0 comments on “Southern Sydney Branch”

Southern Sydney Branch

44 years of community education, walking and activism

Gary Schoer and Peter Vaughan, Executive Committee, Southern Sydney Branch

The Sutherland Sub Branch (of Sydney Branch) of the National Parks Association of NSW was established in 1972. Bob Spencer was the first Convenor. In 1973 Gary Schoer was encouraged by Bob to step into this role. On the 6th of August 1986 a meeting was held to elect office bearers and establish a full Southern Sydney Branch of NPA; 27 members attended the meeting at Gymea Community Centre.

After the 1986 election Bob Crombie, a ranger at Royal National Park, spoke on the issues threatening the Hacking River and Royal National Park, especially the proposed Helensburgh urban development. NPA joined with Total Environment Centre and local groups in fighting to prevent a major expansion of urban development in the catchment of Royal National Park. This success provided the momentum for the Branch to be a key group for advocating for “The Royal” and southern Sydney’s natural areas ever since.

0 comments on “Byarong Creek Cascades”

Byarong Creek Cascades

Featured Walk

Byarong Creek Cascades – 3-4hrs

“An urban adventure following the footsteps of my Grandfather up to the cascades and waterfall,” says Jenae Johnston from Bushwalk the ‘Gong.

When I recently hiked this trail I was the fourth generation to retrace the steps (fifth if I could’ve convinced the kids to come!) of my Great Grandfather Mr. Percy Kennedy. A keen amateur geologist and an active citizen of Wollongong, Percy was convinced of evidence of an extinct volcano under Mt Robertson as he explored the beautiful Byarong Creek and its cascades in the early 1930’s. Today I set out to do a reconnoitre with my Dad in town, with some vague directions recalled from the 1950-60’s from his own personal adventures as a kid.

0 comments on “Yarriabini National Park”

Yarriabini National Park

Featured National Park

Brian Everingham, President Southern Sydney Branch, National Parks Association of NSW
You will find Yarriabini National Park a short distance south of Macksville or, if travelling from further south, roughly 45 km from Kempsey. Turn into Albert Drive at Warrell Creek and follow the signs for ‘Yarrahapinni Mountain’ or ‘Yarriabini National Park’. This is the beloved backyard of one of the great members of NPA, James Tedder, now deceased. This patch of land lies to the east of his home at Grassy Head and it is him and other local conservationists that we can thank for the protection, gazettal and effective management of this land. Mind you, Jim would also add that the park is not yet complete. We know he wished for the lands north of The Pines picnic area and along Way Way Creek Road to be added to the park and, perhaps, one day we shall see his wish fulfilled.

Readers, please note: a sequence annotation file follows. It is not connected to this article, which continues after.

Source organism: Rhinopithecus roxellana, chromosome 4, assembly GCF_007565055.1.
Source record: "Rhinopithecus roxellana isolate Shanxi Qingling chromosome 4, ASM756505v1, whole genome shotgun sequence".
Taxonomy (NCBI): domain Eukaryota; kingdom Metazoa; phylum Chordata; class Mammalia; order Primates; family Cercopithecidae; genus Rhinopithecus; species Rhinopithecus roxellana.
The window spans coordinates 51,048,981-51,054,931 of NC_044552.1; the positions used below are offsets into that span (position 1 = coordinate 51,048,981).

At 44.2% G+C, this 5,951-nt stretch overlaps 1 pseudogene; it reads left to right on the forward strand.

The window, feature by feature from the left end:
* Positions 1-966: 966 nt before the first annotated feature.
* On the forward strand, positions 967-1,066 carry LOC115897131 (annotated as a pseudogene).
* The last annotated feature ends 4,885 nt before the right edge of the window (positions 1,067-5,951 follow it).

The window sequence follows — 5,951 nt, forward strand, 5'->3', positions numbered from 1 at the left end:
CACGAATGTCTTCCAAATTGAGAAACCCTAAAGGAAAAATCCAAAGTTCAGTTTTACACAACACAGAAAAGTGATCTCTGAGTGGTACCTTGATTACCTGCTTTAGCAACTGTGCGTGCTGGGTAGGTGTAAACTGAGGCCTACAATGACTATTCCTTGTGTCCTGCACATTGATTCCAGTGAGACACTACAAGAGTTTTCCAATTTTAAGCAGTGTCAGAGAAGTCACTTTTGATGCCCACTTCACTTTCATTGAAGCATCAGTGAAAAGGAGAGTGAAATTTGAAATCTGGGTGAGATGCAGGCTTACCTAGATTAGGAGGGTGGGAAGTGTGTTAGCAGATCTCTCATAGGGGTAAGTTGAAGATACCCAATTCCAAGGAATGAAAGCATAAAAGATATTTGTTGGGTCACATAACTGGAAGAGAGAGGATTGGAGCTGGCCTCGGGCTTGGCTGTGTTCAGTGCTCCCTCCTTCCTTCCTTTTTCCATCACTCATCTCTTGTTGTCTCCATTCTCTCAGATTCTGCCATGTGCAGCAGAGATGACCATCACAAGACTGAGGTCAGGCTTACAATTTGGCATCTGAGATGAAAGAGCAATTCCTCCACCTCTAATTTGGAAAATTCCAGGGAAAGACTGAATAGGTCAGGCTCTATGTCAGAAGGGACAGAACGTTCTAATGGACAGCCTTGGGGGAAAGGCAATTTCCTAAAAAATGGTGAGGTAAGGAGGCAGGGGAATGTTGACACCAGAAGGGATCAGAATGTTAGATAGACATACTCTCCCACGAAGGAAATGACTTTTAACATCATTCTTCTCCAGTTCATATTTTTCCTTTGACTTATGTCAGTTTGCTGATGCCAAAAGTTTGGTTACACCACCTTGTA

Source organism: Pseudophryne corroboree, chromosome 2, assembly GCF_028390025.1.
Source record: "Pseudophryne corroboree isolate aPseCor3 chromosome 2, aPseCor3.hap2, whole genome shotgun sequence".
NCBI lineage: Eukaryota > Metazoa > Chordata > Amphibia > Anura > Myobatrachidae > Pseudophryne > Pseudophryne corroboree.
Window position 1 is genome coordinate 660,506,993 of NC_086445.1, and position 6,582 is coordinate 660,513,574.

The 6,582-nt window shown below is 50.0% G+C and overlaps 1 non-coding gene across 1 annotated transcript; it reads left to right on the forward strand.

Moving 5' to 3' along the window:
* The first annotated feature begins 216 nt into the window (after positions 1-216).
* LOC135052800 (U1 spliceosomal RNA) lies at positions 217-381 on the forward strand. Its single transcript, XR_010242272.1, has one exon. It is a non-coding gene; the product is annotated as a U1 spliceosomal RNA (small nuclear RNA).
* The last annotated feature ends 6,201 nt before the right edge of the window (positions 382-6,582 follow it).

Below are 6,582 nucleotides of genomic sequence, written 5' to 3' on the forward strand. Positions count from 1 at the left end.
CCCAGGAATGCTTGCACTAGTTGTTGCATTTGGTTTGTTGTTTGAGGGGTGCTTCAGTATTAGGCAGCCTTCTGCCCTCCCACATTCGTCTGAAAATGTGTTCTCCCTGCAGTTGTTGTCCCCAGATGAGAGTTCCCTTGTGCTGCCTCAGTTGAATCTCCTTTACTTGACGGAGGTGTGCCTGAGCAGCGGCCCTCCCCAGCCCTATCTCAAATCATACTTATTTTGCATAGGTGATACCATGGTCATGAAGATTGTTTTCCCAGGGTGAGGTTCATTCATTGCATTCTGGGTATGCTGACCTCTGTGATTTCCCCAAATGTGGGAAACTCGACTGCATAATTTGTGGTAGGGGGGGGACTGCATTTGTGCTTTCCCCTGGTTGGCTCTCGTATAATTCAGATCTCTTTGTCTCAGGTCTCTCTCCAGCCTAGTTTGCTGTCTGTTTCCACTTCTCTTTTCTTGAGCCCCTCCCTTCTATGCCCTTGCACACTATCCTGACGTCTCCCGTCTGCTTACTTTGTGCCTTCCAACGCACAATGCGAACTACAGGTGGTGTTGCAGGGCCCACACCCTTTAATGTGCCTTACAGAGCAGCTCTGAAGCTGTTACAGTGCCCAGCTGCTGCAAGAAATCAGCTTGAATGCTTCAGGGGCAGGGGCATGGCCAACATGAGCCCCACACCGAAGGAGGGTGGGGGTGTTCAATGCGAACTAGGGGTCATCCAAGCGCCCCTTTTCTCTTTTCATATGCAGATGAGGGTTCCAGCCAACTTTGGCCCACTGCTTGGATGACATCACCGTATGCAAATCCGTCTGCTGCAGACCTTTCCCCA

0 comments on “Sea Slug Census”

Sea Slug Census

Citizen Science Dive Program

John Turnbull, Member, National Parks Association of NSW

  • Category: Shore dives and rock pools
  • Depth: Various, to 20 m
  • Rating: Easy
  • Access: SCUBA, snorkelling and rock platform walking
  • Special equipment: Underwater camera

In a recent edition of Nature NSW we published a Creature Feature on nudibranchs. These curious, diverse molluscs are a favourite find for divers. They are also excellent indicators of climate change, thanks to their visibility, ease of identification and seasonality.

0 comments on “Fungi – the Forgotten Kingdom”

Fungi – the Forgotten Kingdom

David Noble, Member, National Parks Association of NSW

When you look at an Environmental Impact Statement (EIS) or National Park Plan of Management, you always see sections on flora and fauna, but seldom even a mention of Fungi. The Fungi Kingdom seems to be somewhat neglected.

This should not be the case as fungi are found in all environments. They are around the roots of most plants, and in the stomachs of most animals. They range in size from microscopic yeasts to huge fungal mycelium that thread their way through hundreds of hectares. They make up perhaps 25% of the biomass.